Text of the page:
that sign is one of the best things about. Long climb. I am usually running 45 mph for miles down these hills.
as I sit in my hotel icing up tendons and caring for some saddles sores, the JCS Heroes that you all have donated to have injuries that don't go away, they are a permanent result of their sacrifice for our freedom.
Share these links with your friends and whoever you come in contact with and help us reach the $10,000 goal.
It it is getting closer!!!
After days of climbing and dealing with some tendon issues I need to take extra time and ice things up so I can get back on the road.
It it has been extremely hot here trying to keep covered and sunscreen I have a few big climbs left in OR then on to Idaho.
Last Update: 08:20:07 AM (PDT) 06/06/17 - Current speed 9.8 mph - Route 447 of 4,270 miles
These are from Ochoco National Forest on my way to Mitchell, Oregon. Mostly an uphill day.
Climbing and climbing and climbing like unbelievable, but the scenery was spectacular. I saw a steam engine running along the Pacific coast and the little beach towns are awesome. I stopped for the night about 10:30 PT (12:30 AM CT). Slept under a bush. Was probably the noisiest town I've ever been in. Then the sprinklers came on in the park at about three in the morning. It was pretty cold. Got up this morning about 4 AM PT and got moving.”
Tough day and it's not over yet. I'm going to ride till around 10:30 some of the toughest hills I've ever encountered. Sleeping in the wild!
I was looking at how much I have raised so far for the JCS Heroes and it looks like I am $4240 from the goal. That is just under a dollar a mile to raise the rest. Even better would be to smash the amount and raise even more.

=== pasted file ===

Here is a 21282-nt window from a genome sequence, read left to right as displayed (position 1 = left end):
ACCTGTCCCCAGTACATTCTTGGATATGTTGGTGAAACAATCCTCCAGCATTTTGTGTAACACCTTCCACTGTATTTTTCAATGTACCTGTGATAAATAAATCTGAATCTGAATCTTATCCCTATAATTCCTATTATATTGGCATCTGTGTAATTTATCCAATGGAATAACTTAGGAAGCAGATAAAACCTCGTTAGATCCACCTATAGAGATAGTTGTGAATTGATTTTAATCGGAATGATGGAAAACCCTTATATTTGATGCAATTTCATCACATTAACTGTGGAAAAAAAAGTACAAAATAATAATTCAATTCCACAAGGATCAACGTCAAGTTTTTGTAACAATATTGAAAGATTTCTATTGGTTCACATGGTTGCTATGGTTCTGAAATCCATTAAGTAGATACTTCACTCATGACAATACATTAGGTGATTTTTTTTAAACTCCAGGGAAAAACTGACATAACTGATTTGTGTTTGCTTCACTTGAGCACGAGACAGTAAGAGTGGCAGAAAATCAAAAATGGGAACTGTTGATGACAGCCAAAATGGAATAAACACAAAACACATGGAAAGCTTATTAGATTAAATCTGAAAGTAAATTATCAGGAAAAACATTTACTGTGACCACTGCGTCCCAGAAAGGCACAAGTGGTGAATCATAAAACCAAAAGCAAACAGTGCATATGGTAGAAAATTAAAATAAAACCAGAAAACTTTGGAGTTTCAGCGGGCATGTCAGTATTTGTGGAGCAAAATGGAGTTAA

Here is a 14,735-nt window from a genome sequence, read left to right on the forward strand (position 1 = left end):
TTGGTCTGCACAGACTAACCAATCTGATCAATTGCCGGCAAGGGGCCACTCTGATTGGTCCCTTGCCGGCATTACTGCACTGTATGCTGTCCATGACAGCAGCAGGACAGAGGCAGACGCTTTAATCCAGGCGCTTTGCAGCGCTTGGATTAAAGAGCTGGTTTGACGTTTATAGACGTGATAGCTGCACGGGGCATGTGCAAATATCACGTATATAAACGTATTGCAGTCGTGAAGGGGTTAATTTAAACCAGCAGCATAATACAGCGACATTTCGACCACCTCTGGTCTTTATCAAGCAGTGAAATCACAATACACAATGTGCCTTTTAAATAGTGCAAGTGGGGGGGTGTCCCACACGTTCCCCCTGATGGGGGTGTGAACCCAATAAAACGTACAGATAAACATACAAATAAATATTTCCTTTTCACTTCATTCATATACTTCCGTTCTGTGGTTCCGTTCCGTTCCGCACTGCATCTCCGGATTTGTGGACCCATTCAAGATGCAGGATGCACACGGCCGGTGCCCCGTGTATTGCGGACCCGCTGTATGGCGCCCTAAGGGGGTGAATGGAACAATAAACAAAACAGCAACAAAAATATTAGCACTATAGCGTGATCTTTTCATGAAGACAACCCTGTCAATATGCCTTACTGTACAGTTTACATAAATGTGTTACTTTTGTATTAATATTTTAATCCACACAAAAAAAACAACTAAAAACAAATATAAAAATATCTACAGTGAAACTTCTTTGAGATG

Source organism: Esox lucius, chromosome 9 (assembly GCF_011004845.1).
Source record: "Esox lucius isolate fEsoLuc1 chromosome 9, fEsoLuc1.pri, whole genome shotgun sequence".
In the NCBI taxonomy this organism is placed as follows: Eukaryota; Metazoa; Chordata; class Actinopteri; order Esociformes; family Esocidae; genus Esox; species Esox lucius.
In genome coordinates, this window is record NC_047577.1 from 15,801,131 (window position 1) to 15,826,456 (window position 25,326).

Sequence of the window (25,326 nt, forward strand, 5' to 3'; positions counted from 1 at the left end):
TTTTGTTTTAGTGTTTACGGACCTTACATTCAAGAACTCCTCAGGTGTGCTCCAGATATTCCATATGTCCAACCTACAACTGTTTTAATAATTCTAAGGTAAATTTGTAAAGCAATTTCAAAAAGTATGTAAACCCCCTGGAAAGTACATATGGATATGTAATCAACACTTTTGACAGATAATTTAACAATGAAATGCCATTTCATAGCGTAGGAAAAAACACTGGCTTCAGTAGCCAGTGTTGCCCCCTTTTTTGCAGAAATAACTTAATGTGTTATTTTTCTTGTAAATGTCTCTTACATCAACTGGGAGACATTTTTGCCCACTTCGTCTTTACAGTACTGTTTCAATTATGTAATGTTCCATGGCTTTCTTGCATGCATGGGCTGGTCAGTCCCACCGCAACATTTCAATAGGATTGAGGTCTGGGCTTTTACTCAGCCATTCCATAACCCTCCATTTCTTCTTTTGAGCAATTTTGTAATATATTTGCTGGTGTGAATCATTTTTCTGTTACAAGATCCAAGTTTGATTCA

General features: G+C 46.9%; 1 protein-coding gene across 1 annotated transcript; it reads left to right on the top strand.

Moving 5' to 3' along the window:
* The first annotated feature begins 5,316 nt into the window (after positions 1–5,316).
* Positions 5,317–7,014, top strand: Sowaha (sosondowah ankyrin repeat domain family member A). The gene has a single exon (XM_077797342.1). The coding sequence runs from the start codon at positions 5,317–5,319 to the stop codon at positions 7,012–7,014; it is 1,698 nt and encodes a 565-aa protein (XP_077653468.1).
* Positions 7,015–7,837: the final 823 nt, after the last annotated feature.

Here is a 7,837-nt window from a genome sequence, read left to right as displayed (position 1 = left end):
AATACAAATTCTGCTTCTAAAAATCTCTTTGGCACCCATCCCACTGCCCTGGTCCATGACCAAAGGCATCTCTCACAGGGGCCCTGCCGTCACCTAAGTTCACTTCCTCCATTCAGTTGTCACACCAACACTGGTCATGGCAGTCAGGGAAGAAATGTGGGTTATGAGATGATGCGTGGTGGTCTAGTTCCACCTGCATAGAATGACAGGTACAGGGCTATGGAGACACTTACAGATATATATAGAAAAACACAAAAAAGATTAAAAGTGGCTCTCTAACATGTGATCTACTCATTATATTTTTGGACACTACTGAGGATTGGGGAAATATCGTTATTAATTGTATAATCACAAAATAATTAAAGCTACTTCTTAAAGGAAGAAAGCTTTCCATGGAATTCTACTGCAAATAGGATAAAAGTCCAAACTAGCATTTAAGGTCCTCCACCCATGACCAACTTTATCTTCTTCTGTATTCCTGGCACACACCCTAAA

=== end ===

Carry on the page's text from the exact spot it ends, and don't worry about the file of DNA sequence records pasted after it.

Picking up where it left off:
For those unfamiliar, the race is gearing up for it’s 4th iteration of sending off self supported road racers on a 4300 mile journey across the United States at break neck speed. Featured in the film Inspired to Ride, the Trans Am is part of a quickly growing subset of cyclists. Born out a desire to race on roads with techniques and ethics based in the world of ultra endurance bikepacking events such as the Tour Divide, the Trans Am stands as the middle ground between events like Race Across America and Tour Divide. One being a supported road race across the country and the other being a self supported off road race down the spine of the country. The race bears a little similarity to the European Transcontinental mostly by the similar style of conventional road bikes ridden in the event and it’s cross continent nature.
Had a nice flight into Portland. You could still see a lot of snow in the ground flying over WY, MT, ID
This ride has no support vehicles and each rider is responsible for their own food, shelter, and bicycle maintenance. The route traverses ten states from the Pacific to the Atlantic and begins at the Maritime Museum in Astoria, Oregon (pictured above).